As the Kindle continues to become a daily part of modern life, the bookworms of Book Sauce are debating its merits! Who will win this battle of ideas? Will any minds be changed and Kindles purchased (or thrown in the scrap heap)? Continue reading for Idroma’s argument against the Kindle:
Sometimes I think that I might be a very technologically-adept Luddite. Despite my constant use of social media, blogs, digital cameras and art-based software, I remain a traditionalist of sorts- especially in regards to books. I’ve expounded on my love of books before, they are the foundation upon which I have learned to engage with the world. I am a bibliophile who edges quite close to the precipice of bibliomania, my house is covered in books that I haven’t yet read because I was taken by the yellowing softness of their pages, a memory evoked or a lovely sense of sturdiness and security. I still feel a sense of wonder and pleasure when coming across a word that I have never seen before. Having to look it up, write it down and sound it out like a child, working out how the syllables should taste on my tongue. I find it a small tragedy that I had to leave behind my dictionary in the States and have not yet bought a new one. I loved the process of looking up words on fragile, thin paper and trying not to be distracted by another word or phrase unveiling its mysteries to me out of the corner of my eye.
My books are my security blanket, a way to always feel grounded no matter where I am in the world. As someone who also has a lifelong textural fixation, I take immense joy rifling through books in shops and libraries. In the British Library, I longed to touch original drafts of Austen and Carroll manuscripts. Never underestimate the importance of touch when dealing with books, it is too part of the experience. But what does this have to do with my traditionalism? Well, it started with Christmas. My mother asked if I wanted a Kindle. This caused a minor crisis.
As someone formerly in the book business, I understand the importance of new technology. I get that publishers have to figure out new ways to be innovative and increase their audience (as well as profit). In this brave new economy, publishers that stay behind the times become extinct really quickly. But dear god, there is something about the Kindle that repulses me. It makes text feel ephemeral in a way that other digital media doesn’t. At least with digital photography (and here I mean proper cameras, not phones. I have issues with camera phones as well), there is the physical act of taking the picture, thinking of composition, of feeling. The camera still feels like an extension of the person taking the picture.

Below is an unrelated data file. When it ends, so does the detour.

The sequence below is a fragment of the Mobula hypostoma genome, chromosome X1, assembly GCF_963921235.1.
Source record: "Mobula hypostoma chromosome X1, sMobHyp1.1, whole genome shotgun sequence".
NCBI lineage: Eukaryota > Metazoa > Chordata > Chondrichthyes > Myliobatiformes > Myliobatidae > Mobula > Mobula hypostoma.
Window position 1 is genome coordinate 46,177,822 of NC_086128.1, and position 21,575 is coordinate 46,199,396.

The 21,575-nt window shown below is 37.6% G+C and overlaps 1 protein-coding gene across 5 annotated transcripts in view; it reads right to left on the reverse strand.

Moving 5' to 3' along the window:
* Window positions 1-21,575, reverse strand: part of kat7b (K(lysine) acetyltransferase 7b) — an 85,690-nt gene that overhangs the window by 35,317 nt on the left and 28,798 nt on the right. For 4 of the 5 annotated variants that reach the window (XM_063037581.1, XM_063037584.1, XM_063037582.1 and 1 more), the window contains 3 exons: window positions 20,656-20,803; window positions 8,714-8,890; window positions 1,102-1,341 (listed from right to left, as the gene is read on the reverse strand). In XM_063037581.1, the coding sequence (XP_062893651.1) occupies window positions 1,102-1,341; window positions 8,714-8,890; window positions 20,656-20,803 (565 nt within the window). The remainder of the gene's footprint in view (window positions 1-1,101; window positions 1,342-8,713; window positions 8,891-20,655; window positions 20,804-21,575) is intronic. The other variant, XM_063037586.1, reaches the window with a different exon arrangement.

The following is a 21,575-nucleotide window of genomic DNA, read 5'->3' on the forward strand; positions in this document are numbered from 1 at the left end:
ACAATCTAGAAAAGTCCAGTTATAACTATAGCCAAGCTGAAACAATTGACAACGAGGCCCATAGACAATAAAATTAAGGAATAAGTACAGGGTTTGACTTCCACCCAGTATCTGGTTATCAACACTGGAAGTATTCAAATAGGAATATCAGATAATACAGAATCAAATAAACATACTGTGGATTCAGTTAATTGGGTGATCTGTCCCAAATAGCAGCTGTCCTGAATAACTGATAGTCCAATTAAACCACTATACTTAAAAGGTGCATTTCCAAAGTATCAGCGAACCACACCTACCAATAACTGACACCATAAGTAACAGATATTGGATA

The Kindle makes books feel so insignificant, both in physicality and choice (though I find it interesting that Kindle adverts portray a lo-fi, trendily handmade feel that is in complete opposition to the smooth and sleek object being sold. As if a Kindle can still be folksy and intimate). I don’t want my book selection to be like my mp3 player, full of unlimited selection. I want to be able to put some thought into what books I want to take out on the town with me. I want the small pleasure of looking forward to the book I have specifically chosen to accompany on a journey, of admiring the typeface on the the first few pages, reading the author bio, seeing a nail mark or smudge of polish that shows me that someone else has enjoyed it before me. I want that smell that you can only get with books, the slight acridness of new pages or soft sigh of decay that perfumes old books. Having only one book at your disposal makes you pay attention to the words in a way you just won’t if you know that you can change at anytime.
In a fantastic interview in The Literateur, Zadie Smith discusses that reading off a screen causes casualness with the text. Reading things on computers makes us fragment and misread text, and in some cases removes the author from their creations (for a clear example of this, look at Tumblr). She prints things off if she wants to read them more thoroughly. I don’t think that the Kindle is that far removed from this issue. I think the idea of ownership in regards to the Kindle is problematic as well. Numerous arguments and discussions have been raised about the fact that people do not own their e-books and the fact that they can be removed even after being paid for. There is something that saddens me about not being able to keep something that you may love, and I think it robs readers of control. You can’t share your e-book or pass along your Kindle. It destroys the sense of community that arises around books.
It also helps to jeopardise one of my favourite spaces, the bookshop. Amazon has already done a lot of damage to independent bookshops (and we are all guilty of using it out of convenience, myself included), and the Kindle is just another aspect of this ongoing problem. But something is lost when you can’t walk around a place and pick up something that could possibly change your life. Something is lost when you can’t be spontaneous or emotional or drawn in by a book cover that speaks to you. A Kindle limits you (even in cost it is a machine of privilege). It takes away choice, whether in selection or ownership or the ability to gift others with words and ideas. When I read a book, I want to switch off from technology. I want respite from all my mod cons for just a while. I feel that the Kindle puts me in a convergence of technology, consumerism and ethical questioning that I just don’t want to be in when reading Nella Larsen or Harry Potter. Just this once, I am happy to remain behind the times.
Come back soon for Janie’s argument in favour of the Kindle.